2023-2024 Boston Dancemakers Resident
2022-2023 Dance Lab Resident
2022 Run of the Mills Resident
Laila J. Franklin (b. 1997, she/her) is a dance maker, performer, teacher, administrator, and writer based in the territory of the Massachusett and Pawtucket peoples (Boston, Massachusetts), by way of unceded territory of the Nocotchotonk and Piscataway peoples (Washington, DC.) Her work explores kinetic imagination through the rigor of juxtaposing virtuosic and intimate performances. She approaches composition with particular attention to framing and environments. She thinks of the stage as a fishbowl, a terrarium, a diorama, a dollhouse — a portal, or a container to investigate the complicated nature of being a moving body in the world. Her work extends from lineages of black and queer experimental dance makers, with a particular interest in postmodern improvisatory movement practices and aesthetics, and dance theater.
Laila’s choreography has been presented through Public Space One (IA), Loculus Collective’s Sideways Door Festival (MA), Bates Dance Festival Works In Progress Showing (ME), Lion’s Jaw Dance and Performance Festival’s The Thing (MA), the Boston Conservatory, and the University of Iowa. She is a recipient of a Boston Center for the Arts 2022 Run of the Mills Residency, 2022/2023 Dancemakers Laboratory Residency, and 2023/2024 Dancemakers Residency, as well as a Boston Conservatory at Berklee 2022 Alumni Choreographic Commission. While a graduate student, Laila was an Iowa Arts Fellow 2019-2021, and is currently a 2023 Dance/USA Archiving and Preservation fellow. Her performance and collaboration credits include projects with Miguel Gutierrez, Michael Figeuroa, Christopher Kinsey, Dr. Christopher-Rasheem McMillan, Jennifer Kayle, Melinda Jean Myers, and Stephanie Miracle.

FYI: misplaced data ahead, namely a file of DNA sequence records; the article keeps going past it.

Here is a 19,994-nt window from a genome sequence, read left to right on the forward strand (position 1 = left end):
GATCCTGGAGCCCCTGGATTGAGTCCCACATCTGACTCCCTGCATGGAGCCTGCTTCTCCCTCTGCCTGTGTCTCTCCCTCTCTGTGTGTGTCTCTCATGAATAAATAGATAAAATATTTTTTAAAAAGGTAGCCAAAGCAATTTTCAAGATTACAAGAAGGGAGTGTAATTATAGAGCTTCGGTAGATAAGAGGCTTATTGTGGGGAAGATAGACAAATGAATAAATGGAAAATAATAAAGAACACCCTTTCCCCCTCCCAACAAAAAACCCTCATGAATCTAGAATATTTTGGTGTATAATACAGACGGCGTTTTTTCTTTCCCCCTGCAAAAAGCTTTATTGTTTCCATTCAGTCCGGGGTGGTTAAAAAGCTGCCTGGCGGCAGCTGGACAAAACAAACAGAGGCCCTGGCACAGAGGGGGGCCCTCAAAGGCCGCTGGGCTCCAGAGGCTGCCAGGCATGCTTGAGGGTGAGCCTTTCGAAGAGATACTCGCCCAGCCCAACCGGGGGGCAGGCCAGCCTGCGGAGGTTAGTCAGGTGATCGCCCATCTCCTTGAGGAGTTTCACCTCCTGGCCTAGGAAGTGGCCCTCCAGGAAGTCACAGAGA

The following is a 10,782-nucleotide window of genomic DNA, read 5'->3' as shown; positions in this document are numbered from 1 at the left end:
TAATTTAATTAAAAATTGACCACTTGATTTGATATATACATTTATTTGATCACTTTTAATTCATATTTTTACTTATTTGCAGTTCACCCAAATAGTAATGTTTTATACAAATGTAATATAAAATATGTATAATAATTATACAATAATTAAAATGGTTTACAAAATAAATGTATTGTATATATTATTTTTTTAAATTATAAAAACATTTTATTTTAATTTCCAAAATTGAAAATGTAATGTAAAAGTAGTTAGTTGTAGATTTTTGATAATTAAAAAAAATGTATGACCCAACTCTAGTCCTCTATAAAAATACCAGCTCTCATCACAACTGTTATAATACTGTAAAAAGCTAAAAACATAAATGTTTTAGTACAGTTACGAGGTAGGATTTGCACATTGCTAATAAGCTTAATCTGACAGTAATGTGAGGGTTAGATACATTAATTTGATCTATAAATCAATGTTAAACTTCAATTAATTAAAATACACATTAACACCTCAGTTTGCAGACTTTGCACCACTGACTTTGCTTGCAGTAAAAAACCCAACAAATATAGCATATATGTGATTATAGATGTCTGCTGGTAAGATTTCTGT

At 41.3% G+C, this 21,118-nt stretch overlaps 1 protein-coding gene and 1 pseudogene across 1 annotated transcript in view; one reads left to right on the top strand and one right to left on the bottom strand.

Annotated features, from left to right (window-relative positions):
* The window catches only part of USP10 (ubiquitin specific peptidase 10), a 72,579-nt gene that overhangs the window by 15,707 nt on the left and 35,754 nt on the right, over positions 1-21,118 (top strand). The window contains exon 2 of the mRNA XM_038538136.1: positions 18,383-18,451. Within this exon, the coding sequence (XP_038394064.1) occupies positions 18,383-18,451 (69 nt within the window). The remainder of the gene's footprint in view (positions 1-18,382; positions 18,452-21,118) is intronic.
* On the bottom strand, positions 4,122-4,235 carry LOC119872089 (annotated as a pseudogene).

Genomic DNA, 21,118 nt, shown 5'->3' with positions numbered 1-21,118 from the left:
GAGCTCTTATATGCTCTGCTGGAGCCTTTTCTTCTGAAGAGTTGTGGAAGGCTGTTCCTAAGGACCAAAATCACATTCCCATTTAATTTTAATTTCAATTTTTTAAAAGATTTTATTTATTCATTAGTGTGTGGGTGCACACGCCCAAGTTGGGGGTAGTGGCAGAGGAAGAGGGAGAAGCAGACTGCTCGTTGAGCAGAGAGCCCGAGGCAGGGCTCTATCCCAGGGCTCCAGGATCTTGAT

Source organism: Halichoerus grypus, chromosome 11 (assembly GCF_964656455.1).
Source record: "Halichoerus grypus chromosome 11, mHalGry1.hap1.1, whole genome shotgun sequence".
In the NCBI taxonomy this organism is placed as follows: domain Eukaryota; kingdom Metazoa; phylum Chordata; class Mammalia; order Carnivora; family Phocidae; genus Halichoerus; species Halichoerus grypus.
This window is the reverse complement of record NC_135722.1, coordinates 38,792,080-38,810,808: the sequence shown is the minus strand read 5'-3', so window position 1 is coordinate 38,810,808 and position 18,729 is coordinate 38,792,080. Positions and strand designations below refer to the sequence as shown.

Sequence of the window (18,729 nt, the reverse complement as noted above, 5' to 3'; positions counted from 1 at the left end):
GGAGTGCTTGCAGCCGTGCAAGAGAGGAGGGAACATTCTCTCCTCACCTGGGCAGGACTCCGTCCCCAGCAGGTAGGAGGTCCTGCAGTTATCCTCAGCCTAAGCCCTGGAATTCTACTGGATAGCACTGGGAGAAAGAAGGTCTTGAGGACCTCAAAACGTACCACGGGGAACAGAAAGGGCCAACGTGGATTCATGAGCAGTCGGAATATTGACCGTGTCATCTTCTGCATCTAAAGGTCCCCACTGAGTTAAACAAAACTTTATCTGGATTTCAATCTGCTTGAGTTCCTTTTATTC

Laila has been working as a teaching artist since 2018. She has taught contemporary dance classes as a part of the Midday Movement Series (MA) and as a teaching artist for VLA Dance (MA), and has served as a teaching assistant at the University of Iowa, and a SY2021/2022 Visiting Lecturer in Music and Dance at Salem State University (MA). Expanding this work, she also serves as a consultant and collaborator for social justice education projects and programming for Midday Movement Series.
She holds a Bachelor of Fine Arts in Contemporary Dance Performance from The Boston Conservatory and a Master of Fine Arts in Dance from the University of Iowa. She has completed additional training through the Trinity Laban Conservatoire (LDN), the Lion’s Jaw Dance and Performance Festival (MA), Movement Research (NY), The Field Center (VT), and the Bates Dance Festival (ME).
BABYBABYBABY (2023-2024 Boston Dancemakers Residency)
BABYBABYBABY is a dance about dances about love. It is interested in aesthetics that communicate romance, infatuation, and desperation through an exploration of physical states that evoke those feelings in ourselves. It seeks to tap into feelings of budding romance, when falling in love is silly and fast and sexy and devastating and you are brilliant and stupid and spellbound. This work will be both virtuosic and intimate in nature, interested in companionship, partnership, and connection through carefully crafted scores of improvised performance. This dance is about the human impulse to respond—the first movement, the first urge, the first thought, while considering the ways that response can be learned, replicated, and approximated in performances of closeness and intimacy. At it’s heart, this is a work about exploring the ways we give and receive support and care, through a physical practice as well as the lens of love.